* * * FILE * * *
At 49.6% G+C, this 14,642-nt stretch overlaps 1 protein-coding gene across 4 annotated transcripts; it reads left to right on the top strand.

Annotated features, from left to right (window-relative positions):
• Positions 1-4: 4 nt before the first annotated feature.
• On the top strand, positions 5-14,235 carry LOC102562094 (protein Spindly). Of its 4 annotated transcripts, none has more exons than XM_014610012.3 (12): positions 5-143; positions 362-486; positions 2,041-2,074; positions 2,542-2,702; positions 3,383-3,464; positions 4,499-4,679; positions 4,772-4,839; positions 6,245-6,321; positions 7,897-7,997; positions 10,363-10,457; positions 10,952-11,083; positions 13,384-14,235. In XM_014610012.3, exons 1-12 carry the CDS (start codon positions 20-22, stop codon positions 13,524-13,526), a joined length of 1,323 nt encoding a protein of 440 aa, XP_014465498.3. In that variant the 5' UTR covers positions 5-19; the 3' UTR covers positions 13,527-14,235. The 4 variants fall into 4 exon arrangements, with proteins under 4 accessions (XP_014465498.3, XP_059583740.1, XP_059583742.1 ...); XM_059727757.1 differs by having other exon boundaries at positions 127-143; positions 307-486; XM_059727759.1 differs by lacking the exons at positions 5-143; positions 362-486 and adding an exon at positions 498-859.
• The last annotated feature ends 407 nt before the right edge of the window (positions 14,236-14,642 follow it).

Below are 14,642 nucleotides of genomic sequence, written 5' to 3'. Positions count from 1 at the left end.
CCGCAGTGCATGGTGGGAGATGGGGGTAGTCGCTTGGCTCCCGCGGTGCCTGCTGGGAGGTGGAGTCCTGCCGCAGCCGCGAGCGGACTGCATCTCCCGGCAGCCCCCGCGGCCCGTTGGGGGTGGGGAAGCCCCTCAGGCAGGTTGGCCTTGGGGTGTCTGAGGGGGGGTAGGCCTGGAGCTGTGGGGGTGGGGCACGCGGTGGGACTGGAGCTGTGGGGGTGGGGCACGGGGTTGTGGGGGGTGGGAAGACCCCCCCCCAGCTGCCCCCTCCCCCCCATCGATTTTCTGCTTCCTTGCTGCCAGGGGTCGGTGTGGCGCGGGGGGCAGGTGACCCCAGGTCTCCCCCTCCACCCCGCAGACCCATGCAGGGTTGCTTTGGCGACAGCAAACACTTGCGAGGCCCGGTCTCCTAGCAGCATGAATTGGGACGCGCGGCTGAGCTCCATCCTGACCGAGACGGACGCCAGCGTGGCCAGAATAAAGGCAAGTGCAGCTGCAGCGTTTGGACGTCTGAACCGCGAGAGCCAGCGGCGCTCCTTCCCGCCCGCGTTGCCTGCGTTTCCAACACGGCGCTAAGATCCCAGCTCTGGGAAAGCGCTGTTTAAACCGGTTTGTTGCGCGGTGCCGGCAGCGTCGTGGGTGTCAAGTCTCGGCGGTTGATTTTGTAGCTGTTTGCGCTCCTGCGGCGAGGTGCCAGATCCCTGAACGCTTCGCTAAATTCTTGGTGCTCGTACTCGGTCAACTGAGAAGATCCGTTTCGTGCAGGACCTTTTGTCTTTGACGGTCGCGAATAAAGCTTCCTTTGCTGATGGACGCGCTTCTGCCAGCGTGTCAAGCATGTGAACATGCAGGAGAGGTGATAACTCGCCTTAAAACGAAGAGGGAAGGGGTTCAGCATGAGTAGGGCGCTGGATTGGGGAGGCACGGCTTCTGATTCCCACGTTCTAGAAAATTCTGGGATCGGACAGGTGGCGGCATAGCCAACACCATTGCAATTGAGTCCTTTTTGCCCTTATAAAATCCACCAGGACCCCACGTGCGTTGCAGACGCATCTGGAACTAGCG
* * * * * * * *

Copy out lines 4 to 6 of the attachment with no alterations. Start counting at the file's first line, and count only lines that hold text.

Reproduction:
• On the top strand, positions 5-14,235 carry LOC102562094 (protein Spindly). Of its 4 annotated transcripts, none has more exons than XM_014610012.3 (12): positions 5-143; positions 362-486; positions 2,041-2,074; positions 2,542-2,702; positions 3,383-3,464; positions 4,499-4,679; positions 4,772-4,839; positions 6,245-6,321; positions 7,897-7,997; positions 10,363-10,457; positions 10,952-11,083; positions 13,384-14,235. In XM_014610012.3, exons 1-12 carry the CDS (start codon positions 20-22, stop codon positions 13,524-13,526), a joined length of 1,323 nt encoding a protein of 440 aa, XP_014465498.3. In that variant the 5' UTR covers positions 5-19; the 3' UTR covers positions 13,527-14,235. The 4 variants fall into 4 exon arrangements, with proteins under 4 accessions (XP_014465498.3, XP_059583740.1, XP_059583742.1 ...); XM_059727757.1 differs by having other exon boundaries at positions 127-143; positions 307-486; XM_059727759.1 differs by lacking the exons at positions 5-143; positions 362-486 and adding an exon at positions 498-859.
• The last annotated feature ends 407 nt before the right edge of the window (positions 14,236-14,642 follow it).

Below are 14,642 nucleotides of genomic sequence, written 5' to 3'. Positions count from 1 at the left end.